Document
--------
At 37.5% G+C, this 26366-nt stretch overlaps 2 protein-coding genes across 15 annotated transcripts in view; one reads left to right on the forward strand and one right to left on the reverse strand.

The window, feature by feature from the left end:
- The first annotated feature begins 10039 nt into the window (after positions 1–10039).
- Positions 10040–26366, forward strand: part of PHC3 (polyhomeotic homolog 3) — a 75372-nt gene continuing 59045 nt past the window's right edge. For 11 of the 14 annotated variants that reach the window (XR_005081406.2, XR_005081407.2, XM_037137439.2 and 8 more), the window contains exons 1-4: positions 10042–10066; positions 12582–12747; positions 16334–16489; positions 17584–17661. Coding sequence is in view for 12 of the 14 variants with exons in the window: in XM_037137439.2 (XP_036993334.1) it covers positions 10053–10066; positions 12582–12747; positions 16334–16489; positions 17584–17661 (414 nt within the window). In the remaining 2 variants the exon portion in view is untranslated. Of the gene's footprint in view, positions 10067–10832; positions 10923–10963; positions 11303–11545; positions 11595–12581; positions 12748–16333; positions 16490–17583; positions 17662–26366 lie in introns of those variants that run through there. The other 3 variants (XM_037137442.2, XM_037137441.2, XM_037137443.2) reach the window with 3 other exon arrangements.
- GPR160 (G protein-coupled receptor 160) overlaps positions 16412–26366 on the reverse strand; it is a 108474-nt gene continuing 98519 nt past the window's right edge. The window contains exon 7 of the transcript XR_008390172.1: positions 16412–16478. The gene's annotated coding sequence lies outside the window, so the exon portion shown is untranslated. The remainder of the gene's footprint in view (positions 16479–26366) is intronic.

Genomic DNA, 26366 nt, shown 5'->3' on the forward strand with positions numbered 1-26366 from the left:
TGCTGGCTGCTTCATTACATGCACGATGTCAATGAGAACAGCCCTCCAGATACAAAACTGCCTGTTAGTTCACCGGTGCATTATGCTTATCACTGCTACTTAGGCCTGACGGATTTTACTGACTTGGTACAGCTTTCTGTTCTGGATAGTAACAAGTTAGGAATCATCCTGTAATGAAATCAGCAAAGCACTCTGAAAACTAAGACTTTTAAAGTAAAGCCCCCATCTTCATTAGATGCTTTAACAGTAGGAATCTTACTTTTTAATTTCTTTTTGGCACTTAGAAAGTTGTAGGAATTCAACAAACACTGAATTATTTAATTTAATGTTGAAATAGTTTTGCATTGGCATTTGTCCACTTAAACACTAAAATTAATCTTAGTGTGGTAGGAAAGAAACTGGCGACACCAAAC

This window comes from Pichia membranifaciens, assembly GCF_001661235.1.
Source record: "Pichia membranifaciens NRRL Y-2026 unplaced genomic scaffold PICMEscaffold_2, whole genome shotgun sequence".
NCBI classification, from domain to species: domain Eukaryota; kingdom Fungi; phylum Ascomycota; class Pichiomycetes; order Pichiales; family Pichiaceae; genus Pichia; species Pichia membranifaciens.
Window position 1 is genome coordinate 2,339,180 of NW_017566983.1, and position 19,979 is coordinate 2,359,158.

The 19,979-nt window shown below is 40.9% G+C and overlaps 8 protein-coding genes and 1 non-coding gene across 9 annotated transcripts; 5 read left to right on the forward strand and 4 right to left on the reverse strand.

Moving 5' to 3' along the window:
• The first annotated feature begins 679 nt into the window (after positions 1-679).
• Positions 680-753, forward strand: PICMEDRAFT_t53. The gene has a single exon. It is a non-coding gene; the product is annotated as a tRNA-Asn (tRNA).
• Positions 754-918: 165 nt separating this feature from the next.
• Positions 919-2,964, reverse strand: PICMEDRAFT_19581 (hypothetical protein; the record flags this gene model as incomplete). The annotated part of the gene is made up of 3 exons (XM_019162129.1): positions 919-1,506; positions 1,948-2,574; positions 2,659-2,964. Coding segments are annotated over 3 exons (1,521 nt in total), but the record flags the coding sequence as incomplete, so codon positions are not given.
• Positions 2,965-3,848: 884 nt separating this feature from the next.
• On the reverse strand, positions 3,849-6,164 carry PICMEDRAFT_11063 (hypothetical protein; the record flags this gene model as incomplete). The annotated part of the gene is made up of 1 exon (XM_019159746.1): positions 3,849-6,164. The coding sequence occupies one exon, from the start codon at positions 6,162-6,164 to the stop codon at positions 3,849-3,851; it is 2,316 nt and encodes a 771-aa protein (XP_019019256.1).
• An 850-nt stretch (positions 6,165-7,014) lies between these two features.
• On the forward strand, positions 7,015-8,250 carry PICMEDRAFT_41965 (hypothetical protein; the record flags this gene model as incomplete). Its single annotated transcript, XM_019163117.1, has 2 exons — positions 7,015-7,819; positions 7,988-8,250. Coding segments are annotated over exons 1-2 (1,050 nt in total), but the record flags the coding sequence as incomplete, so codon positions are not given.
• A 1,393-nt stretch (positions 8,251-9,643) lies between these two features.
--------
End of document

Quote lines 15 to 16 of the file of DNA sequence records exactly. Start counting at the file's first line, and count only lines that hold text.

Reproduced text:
• Positions 680-753, forward strand: PICMEDRAFT_t53. The gene has a single exon. It is a non-coding gene; the product is annotated as a tRNA-Asn (tRNA).
• Positions 754-918: 165 nt separating this feature from the next.